Senior Program Director of the Alcohol, Policy, and Safety Research Center of the Pacific Institute for Research and Evaluation (PIRE)
Con to the question "Should the Drinking Age Be Lowered from 21 to a Younger Age?"
"One argument for lowering the Minimum Legal Drinking Age (MLDA) from 21 is that 19-and 20-year-olds are drinking anyway, so why not legalize it so they will drink in controlled settings. Research shows, however, that about half of drivers arrested or killed while driving intoxicated (DWI) had been drinking at licensed establishments. Another argument for lowering the MLDA is that keeping it at 21 only increases the desire for the 'forbidden fruit,' such that when teens turn 21, they will drink heavily. Research shows, however, that when the drinking age is 21, those younger than 21 drink less and continue to drink less through their early 20s. A third argument is that the Federal MLDA exerts too much authority over the States. The response to this argument is that providing for the public's safety is the primary responsibility of government at all levels... This policy paper argues that national and international evidence shows that lowering the drinking age results in increased traffic crashes and that lowering the drinking age in combination with alcohol education programs does not impact the drinking and driving habits of youth under 21 years old. In arguing for a continuance of a MLDA of 21, this paper points to a 59-percent reduction in the rate of young alcohol-impaired drivers involved in fatal crashes between 1982 and 1998."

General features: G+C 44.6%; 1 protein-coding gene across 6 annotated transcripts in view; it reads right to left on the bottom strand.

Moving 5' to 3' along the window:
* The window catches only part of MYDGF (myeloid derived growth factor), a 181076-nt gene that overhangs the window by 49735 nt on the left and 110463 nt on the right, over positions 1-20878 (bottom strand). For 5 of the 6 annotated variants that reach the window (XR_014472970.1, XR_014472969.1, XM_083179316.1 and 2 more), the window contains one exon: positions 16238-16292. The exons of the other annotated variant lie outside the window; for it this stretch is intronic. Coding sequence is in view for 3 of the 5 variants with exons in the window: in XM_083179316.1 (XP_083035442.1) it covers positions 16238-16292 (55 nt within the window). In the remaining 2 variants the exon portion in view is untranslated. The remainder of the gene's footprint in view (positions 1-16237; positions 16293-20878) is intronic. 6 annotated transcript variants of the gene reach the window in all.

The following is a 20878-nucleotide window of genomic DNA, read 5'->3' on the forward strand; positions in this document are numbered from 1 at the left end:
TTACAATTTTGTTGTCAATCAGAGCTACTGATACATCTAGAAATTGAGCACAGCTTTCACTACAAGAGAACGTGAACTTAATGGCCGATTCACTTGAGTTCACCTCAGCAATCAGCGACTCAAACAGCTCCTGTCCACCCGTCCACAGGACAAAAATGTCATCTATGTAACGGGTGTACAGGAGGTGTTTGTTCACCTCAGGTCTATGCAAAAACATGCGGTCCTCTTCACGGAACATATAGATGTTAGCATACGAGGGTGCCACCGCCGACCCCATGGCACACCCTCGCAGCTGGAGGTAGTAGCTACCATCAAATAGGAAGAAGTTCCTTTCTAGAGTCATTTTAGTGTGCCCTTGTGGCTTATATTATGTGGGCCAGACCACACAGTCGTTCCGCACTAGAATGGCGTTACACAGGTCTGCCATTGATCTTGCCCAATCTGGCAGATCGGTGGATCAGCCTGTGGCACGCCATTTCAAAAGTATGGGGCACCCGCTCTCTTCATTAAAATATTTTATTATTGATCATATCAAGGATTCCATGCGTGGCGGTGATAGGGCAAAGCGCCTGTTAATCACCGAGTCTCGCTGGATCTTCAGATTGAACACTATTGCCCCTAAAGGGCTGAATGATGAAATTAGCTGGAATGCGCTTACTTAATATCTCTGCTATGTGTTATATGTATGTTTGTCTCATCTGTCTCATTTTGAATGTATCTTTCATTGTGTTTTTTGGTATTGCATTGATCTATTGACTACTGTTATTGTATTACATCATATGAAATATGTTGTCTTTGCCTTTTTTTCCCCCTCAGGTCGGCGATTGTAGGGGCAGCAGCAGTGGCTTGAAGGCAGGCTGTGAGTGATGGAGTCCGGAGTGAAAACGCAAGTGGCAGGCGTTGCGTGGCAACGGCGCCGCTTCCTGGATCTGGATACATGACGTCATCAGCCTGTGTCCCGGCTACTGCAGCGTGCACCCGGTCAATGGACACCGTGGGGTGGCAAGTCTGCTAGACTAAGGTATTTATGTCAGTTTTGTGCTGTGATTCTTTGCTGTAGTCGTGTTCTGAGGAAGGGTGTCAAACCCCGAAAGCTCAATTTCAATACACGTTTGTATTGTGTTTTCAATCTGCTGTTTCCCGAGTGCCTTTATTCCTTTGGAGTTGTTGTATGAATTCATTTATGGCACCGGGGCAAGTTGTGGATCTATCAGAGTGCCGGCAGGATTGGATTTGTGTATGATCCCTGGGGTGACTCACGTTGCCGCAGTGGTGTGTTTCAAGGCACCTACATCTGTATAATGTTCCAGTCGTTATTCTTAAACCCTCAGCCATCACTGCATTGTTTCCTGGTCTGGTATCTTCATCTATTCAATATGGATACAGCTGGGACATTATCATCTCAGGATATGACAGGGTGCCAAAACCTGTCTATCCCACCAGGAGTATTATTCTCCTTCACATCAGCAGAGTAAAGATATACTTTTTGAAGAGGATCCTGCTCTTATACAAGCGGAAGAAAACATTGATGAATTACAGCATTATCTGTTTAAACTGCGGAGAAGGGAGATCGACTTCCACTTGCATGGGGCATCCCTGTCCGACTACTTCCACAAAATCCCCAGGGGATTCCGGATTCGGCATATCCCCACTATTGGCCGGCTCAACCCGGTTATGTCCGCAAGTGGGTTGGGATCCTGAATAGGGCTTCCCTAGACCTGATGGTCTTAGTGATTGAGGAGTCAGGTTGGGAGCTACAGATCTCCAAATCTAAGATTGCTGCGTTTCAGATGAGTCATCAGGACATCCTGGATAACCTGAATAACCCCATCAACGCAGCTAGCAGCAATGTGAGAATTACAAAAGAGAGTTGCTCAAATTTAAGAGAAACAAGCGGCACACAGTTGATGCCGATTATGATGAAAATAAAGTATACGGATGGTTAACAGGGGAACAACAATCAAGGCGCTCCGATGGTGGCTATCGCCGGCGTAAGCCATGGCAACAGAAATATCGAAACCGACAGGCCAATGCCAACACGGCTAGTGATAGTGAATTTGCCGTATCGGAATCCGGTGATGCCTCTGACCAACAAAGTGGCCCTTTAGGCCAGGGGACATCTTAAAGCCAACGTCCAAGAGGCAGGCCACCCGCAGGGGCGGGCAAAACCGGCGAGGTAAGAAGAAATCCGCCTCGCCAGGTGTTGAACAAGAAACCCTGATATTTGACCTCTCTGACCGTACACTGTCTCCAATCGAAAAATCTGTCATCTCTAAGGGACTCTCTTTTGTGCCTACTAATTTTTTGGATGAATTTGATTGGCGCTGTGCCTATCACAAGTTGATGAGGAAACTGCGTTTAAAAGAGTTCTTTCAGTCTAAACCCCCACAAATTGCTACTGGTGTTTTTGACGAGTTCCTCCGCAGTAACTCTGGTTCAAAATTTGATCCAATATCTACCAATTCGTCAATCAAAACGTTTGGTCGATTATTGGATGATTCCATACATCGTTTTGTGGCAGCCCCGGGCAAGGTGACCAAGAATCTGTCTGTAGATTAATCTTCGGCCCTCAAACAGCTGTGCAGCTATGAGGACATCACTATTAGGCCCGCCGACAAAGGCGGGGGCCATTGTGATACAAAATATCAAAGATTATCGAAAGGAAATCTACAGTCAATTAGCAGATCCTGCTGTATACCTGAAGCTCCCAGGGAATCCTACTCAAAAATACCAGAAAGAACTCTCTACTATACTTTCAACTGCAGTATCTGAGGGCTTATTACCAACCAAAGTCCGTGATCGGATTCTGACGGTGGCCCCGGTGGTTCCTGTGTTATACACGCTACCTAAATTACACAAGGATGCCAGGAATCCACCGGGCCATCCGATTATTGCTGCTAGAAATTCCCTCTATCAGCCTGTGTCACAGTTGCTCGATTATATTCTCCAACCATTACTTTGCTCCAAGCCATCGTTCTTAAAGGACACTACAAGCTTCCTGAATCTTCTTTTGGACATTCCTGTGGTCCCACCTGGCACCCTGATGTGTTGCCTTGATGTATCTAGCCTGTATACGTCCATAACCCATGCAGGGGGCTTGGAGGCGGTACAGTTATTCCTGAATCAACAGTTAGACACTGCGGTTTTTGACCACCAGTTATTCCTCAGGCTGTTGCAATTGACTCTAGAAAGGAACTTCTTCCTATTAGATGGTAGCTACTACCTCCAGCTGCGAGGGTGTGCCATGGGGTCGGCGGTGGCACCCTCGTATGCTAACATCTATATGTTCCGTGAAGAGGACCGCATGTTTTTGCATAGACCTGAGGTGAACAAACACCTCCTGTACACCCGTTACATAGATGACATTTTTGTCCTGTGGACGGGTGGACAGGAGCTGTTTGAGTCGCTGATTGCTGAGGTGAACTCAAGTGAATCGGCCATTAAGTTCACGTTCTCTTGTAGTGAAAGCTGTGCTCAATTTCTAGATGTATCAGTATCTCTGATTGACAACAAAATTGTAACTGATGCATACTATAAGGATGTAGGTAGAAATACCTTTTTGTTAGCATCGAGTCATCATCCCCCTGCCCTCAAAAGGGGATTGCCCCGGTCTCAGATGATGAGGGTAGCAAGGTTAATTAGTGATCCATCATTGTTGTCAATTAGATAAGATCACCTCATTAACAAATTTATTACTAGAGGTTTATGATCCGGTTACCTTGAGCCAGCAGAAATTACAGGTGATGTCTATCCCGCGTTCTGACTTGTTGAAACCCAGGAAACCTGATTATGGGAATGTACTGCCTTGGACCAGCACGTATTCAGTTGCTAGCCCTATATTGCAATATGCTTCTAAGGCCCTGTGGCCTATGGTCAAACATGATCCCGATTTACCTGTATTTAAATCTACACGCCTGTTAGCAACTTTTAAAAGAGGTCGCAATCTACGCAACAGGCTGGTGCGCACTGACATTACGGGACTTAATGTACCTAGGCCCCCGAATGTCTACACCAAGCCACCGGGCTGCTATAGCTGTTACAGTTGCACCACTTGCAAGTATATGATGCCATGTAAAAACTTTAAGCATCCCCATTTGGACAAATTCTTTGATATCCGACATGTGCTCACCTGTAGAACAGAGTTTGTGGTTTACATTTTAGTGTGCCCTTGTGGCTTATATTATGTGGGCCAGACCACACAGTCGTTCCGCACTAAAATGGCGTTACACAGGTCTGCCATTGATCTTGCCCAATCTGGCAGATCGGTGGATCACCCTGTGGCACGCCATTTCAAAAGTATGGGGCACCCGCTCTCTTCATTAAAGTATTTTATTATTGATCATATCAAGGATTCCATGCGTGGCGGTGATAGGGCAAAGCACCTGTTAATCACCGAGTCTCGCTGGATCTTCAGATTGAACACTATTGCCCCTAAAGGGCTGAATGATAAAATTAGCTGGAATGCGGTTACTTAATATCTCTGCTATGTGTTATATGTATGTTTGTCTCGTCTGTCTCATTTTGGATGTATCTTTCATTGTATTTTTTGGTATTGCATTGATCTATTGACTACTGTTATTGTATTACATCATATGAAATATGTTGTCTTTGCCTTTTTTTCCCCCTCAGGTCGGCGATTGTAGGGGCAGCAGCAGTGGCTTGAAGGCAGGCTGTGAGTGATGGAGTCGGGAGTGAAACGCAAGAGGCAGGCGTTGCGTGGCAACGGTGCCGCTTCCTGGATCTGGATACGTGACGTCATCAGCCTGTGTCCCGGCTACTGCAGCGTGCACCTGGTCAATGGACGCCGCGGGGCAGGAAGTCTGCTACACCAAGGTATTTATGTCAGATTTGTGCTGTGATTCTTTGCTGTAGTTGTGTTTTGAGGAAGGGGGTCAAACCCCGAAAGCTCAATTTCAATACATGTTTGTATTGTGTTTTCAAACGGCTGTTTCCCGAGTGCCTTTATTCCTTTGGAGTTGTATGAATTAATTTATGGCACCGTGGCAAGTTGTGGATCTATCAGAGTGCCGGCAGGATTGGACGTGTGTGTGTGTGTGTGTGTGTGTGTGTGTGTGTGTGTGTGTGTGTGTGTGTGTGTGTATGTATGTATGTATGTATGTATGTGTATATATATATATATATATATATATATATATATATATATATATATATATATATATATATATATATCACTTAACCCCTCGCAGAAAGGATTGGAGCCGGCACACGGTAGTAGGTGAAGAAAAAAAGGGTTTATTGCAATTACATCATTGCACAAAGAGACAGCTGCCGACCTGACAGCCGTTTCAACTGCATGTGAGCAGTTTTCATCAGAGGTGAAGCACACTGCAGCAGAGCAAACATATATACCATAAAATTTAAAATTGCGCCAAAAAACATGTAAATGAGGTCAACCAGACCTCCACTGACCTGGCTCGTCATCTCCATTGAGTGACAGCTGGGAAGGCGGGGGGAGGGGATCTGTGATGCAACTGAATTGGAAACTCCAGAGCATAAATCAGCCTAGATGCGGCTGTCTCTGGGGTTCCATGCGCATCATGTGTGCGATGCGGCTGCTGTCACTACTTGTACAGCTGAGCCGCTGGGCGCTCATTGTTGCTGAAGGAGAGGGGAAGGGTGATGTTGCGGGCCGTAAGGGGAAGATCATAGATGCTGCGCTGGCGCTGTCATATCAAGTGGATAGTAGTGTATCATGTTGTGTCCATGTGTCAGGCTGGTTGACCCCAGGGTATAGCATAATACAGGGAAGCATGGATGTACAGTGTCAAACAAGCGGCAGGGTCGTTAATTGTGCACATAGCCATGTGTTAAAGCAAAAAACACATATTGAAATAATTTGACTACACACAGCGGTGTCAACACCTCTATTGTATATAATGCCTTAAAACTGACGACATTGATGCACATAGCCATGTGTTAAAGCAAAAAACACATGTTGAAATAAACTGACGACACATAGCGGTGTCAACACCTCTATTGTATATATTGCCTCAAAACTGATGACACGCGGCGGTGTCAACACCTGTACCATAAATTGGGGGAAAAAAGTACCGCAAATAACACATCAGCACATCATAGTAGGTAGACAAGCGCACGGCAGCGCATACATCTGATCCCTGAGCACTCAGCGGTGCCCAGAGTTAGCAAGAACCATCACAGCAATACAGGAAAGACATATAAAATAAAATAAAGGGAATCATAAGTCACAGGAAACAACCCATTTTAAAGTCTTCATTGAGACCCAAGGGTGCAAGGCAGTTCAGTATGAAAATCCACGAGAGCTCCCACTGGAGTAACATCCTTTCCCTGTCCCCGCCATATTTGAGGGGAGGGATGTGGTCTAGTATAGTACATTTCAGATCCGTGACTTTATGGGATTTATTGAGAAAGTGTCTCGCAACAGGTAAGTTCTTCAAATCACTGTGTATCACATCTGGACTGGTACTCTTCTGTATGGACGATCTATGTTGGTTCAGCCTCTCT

"An Examination of the Criticisms of the Minimum Legal Drinking Age 21 Laws in the United States from a Traffic-safety Perspective," Pacific Institute for Research and Evaluation, Oct. 2008